Documentaries are nonfiction programs that convey experience, provide information, and offer analysis. Many memorable and respected programs in American television journalism were documentaries. In part this is because documentaries offer journalists the luxury of more airtime to explore a single topic in greater depth than the shorter-format evening news or newsmagazine programs. In addition, documentarians are often freer to express their own conclusions on controversial issues than beat reporters, who are more constrained by the demands of objectivity and balance.
Although the line between documentary and docudrama is often blurry, documentaries are less likely to dramatize or re-enact events. In contrast to talk shows, documentaries aim to go beyond “talking heads” offering opinions to convey the lived experience of people, places, and events. Documentary makers usually construct their programs from some combination of recordings in the field, compilations of archival materials, interviews, graphics, and animations. Many types of broadcast documentary have emerged over the years, including investigative, social, political, historical, cultural, biographical, diary, and those focused on nature.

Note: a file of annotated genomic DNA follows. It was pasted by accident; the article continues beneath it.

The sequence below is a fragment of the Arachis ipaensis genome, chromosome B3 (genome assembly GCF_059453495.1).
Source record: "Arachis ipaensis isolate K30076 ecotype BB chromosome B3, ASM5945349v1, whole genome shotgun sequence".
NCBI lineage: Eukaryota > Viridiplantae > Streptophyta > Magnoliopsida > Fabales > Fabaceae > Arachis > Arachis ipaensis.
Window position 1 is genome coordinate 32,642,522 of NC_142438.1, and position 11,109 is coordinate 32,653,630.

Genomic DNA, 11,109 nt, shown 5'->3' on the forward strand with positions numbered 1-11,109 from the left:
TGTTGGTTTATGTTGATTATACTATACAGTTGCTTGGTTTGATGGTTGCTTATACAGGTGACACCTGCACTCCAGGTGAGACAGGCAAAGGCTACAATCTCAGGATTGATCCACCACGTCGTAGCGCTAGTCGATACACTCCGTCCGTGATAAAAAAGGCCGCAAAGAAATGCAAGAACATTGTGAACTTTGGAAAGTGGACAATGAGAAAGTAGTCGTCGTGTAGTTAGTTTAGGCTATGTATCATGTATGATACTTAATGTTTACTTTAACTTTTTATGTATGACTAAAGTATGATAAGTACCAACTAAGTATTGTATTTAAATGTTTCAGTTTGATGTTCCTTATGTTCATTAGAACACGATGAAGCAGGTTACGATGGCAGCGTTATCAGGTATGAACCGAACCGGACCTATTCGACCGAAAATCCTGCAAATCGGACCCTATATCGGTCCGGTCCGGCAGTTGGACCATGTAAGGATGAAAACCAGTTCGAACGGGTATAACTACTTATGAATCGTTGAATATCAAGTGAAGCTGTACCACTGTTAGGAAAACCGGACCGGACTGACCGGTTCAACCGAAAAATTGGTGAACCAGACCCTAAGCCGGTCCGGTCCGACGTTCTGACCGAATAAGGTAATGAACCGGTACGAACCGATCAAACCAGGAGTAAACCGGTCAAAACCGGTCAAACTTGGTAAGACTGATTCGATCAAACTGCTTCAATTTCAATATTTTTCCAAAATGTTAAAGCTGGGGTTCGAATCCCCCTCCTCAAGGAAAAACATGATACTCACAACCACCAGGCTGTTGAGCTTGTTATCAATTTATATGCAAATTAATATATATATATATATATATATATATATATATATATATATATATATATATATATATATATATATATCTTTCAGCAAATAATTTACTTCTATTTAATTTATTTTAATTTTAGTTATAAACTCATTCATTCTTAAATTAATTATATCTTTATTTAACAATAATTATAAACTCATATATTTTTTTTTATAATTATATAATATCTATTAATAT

Encyclopedia of Journalism
Christopher H. Sterling
Raphael, C. (2009). Broadcast Network Documentaries. In C.H. Sterling & C. Whitney (Eds.), Encyclopedia of Journalism (pp. 458-463). Beverly Hills: Sage Publications.